In his chilling piece in Vox about the April 14th abduction of more than 275 Nigerian school girls, Zach Beauchamp argues that Boko Haram’s recent threat to sell the kidnapped children into slavery “is not a one-off event.” Rather, he says, “[i]t’s part of a vast web of human trafficking and slavery in West Africa — one that neither local governments nor the international community have been able to shut down.”
According to Walk Free Foundation, an anti-slavery group in Australia, “30 million people are living as forced laborers, forced prostitutes, child soldiers, child brides in forced marriages and, in all ways that matter, as pieces of property, chattel in the servitude of absolute ownership.” With some 700,000 of its people enslaved, Nigeria now boasts the largest such population in West Africa — and the fourth largest in the world, says Beauchamp.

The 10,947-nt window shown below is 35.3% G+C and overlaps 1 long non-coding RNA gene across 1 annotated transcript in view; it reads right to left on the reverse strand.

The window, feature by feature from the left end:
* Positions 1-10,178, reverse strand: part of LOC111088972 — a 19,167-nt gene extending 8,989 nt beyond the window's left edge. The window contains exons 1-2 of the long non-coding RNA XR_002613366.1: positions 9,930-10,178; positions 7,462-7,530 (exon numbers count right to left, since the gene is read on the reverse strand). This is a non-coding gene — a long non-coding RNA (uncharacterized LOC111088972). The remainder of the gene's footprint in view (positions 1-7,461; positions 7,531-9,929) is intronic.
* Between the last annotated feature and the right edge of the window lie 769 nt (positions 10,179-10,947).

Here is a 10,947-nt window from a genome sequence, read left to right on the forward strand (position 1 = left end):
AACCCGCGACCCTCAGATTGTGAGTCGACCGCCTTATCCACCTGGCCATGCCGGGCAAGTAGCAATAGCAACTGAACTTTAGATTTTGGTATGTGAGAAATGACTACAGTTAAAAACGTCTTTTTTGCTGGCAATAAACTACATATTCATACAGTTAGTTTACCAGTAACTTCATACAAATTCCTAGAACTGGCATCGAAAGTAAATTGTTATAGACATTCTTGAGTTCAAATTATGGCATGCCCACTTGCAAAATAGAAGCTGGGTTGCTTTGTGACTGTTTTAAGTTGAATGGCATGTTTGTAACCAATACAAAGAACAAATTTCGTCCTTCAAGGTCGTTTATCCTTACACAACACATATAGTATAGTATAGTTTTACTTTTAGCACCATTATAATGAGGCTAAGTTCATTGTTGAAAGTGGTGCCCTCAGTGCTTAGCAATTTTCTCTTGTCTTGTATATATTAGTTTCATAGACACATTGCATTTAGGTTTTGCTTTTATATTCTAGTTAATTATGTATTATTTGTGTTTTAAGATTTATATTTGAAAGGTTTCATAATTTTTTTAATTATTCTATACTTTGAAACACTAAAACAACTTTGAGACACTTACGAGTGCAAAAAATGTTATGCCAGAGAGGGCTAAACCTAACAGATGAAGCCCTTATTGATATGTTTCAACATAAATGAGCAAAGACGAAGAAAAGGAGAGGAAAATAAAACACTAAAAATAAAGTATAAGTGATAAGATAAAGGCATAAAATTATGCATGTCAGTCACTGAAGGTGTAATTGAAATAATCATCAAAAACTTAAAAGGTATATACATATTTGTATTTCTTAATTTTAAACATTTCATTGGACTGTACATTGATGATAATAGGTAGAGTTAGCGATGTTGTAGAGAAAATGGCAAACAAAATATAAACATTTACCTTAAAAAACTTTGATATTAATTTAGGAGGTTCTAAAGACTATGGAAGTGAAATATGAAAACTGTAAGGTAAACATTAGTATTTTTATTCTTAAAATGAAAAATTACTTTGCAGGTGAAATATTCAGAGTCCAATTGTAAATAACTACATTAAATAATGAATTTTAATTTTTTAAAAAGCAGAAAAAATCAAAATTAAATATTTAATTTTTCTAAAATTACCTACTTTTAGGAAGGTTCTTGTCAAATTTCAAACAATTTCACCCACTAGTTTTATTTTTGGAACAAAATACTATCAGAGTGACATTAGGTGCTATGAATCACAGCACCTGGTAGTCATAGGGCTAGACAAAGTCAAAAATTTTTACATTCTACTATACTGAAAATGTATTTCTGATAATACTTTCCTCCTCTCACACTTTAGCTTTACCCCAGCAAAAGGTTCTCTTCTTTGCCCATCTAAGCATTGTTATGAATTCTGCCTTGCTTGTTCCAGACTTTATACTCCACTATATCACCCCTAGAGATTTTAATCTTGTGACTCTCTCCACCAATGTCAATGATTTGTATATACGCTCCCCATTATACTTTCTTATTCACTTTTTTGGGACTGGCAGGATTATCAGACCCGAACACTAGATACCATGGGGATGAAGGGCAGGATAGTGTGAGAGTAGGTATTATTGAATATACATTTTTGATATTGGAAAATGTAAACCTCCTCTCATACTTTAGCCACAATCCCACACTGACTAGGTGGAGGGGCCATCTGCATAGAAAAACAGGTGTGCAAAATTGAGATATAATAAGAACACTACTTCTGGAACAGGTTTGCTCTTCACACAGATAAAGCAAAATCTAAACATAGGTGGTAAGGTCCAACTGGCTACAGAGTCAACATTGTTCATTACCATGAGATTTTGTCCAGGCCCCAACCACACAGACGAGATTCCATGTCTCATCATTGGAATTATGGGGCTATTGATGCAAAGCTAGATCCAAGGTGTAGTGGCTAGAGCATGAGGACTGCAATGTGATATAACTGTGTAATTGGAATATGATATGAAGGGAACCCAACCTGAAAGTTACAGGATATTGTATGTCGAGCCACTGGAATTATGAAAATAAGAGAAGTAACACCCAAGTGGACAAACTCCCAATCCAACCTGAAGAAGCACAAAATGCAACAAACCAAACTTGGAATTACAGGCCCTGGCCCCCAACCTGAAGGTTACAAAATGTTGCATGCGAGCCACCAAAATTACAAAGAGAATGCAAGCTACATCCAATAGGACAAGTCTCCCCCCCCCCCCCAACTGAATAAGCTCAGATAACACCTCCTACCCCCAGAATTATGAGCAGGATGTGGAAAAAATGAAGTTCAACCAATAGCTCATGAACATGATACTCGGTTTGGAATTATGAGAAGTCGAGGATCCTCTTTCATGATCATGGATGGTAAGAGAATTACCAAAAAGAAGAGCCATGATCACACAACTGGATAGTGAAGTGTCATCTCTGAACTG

While the rest of the world has been focused on the missing Malaysian plane, anguished relatives have been looking frantically for their missing little girls and have had relatively little support in the process. “It’s hard to imagine a more compelling, dramatic, heartbreaking story,” writes Frida Ghitis, a world affairs columnist for The Miami Herald and World Politics Review. “If it had happened anywhere else,” she suggests, it “would be the world’s biggest story.”